“The show doesn’t advocate for Trump voters, but it respects them,” said Alex Castellanos, a veteran Republican strategist based in Florida. “Apparently, this is still news to people in the entertainment business, that there is an American working class.”
For years, ABC focused on other demographic groups. With series like “The Bachelor,” “black-ish,” “Grey’s Anatomy” and “Modern Family,” the network’s lineup was notably diverse. But it was also geared toward upper-middle-class viewers, Ms. Dungey said.
By November 2016, ABC was coming off a TV season when it had finished in last place among the four major broadcast networks, with little hope of escaping the ratings basement in the near future. Like other networks, it was also losing viewers to Netflix and other streaming platforms.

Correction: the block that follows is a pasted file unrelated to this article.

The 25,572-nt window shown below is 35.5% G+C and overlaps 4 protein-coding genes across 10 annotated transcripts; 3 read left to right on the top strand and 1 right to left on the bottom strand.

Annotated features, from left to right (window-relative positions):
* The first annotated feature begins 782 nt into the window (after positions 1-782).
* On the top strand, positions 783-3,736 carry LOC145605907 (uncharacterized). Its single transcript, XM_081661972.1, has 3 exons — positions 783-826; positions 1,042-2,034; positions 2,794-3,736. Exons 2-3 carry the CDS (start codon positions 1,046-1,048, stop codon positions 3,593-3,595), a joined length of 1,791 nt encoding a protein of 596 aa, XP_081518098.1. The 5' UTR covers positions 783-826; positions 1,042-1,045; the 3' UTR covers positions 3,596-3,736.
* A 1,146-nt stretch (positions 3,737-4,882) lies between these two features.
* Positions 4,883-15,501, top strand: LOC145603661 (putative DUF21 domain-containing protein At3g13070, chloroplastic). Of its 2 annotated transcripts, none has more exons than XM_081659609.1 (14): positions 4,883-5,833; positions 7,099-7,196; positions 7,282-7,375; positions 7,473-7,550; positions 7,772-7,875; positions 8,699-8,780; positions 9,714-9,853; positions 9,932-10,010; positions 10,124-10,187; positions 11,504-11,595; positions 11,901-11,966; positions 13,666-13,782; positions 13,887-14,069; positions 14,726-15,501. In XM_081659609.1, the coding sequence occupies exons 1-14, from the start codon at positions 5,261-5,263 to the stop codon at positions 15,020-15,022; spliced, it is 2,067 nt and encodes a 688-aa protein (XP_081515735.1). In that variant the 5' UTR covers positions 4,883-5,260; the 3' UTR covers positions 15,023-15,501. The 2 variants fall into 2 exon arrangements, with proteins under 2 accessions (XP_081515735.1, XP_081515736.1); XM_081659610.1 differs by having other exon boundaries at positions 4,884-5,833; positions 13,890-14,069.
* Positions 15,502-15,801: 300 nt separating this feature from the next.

The meeting that took place on the morning after Mr. Trump’s surprise victory led the network to reconsider its strategy. Mr. Sherwood summed up what was going through his mind that day: “Given the declines of broadcast television, the year-after-year declines, are we programming in a way that is turning people off?”
In response, ABC decided to back the singing competition show “American Idol” less than two years after it had been canceled on Fox, its original network home.
“We went after it because that’s a show that, fundamentally, is about the American dream,” Mr. Sherwood said. “It’s about a girl with a cowboy hat and a boy with a banjo and people from small towns where music has saved their lives in different ways.”
“Roseanne,” which had its first run on ABC from 1988 to 1997, was another prime candidate for a reboot. It was a top-rated comedy that had won its share of Emmys and Golden Globes — not to mention that the woman who played its title character had become a vocal Trump supporter.